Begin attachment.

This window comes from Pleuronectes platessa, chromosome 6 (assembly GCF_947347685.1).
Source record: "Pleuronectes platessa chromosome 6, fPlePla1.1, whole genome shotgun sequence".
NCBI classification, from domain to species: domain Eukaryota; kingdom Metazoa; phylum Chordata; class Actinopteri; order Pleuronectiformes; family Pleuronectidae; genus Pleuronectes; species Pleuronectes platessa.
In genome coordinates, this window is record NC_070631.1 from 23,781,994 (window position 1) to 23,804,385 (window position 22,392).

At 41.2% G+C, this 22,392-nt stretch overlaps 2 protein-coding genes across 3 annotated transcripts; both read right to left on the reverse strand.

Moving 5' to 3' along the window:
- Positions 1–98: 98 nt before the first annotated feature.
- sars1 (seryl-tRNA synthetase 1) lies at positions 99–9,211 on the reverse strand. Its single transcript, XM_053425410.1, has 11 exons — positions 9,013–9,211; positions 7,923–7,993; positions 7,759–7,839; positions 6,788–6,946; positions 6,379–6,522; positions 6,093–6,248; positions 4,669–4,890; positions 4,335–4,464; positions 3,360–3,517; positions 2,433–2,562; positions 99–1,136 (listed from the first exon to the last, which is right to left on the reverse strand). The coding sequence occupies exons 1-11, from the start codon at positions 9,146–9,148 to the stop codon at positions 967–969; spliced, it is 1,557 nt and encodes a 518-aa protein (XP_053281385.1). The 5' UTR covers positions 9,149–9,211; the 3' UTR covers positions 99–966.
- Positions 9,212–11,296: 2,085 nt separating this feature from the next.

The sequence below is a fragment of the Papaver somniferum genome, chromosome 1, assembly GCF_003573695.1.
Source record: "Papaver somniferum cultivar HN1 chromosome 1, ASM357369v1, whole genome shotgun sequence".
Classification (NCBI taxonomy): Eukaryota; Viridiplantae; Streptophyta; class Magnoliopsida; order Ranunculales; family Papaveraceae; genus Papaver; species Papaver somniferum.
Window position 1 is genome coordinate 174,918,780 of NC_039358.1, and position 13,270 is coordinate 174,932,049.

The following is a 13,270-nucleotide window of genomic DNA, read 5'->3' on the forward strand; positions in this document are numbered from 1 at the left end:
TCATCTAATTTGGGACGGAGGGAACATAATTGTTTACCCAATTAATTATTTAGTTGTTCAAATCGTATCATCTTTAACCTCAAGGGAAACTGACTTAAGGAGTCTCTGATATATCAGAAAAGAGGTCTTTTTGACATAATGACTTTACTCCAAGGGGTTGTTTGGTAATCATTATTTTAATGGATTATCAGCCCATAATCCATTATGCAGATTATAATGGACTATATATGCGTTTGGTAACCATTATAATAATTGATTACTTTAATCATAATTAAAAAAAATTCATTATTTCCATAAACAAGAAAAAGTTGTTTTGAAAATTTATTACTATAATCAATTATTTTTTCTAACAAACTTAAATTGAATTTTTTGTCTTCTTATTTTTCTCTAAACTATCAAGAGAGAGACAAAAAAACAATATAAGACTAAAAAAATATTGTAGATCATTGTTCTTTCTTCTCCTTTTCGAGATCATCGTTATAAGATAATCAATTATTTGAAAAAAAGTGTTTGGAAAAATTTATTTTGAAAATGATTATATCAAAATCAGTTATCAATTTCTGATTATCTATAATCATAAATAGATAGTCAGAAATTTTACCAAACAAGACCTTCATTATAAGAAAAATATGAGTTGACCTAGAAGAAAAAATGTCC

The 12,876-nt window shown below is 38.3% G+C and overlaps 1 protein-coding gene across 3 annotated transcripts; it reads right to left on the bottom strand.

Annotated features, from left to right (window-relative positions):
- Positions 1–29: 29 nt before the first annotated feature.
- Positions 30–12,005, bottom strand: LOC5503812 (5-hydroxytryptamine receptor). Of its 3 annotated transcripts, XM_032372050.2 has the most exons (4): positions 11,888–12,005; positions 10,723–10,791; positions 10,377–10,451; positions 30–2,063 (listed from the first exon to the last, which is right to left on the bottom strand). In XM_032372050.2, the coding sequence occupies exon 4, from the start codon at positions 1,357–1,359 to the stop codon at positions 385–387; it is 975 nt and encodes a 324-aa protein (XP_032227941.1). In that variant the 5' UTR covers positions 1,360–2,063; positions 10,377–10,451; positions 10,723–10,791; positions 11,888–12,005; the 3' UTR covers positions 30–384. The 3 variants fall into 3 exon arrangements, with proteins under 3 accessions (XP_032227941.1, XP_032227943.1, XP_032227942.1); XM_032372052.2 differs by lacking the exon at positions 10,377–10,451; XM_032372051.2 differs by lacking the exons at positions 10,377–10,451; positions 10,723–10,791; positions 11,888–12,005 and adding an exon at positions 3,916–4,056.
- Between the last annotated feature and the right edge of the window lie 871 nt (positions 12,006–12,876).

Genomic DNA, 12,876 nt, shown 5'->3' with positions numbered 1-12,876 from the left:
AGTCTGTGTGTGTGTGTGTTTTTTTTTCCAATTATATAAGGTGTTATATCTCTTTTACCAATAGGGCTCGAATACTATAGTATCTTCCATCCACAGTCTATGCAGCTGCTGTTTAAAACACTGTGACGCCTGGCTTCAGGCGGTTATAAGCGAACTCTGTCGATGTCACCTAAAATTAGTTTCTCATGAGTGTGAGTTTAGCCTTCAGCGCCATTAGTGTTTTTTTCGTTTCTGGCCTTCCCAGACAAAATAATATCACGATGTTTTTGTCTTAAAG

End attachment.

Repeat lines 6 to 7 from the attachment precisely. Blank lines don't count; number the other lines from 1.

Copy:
Moving 5' to 3' along the window:
- Positions 1–98: 98 nt before the first annotated feature.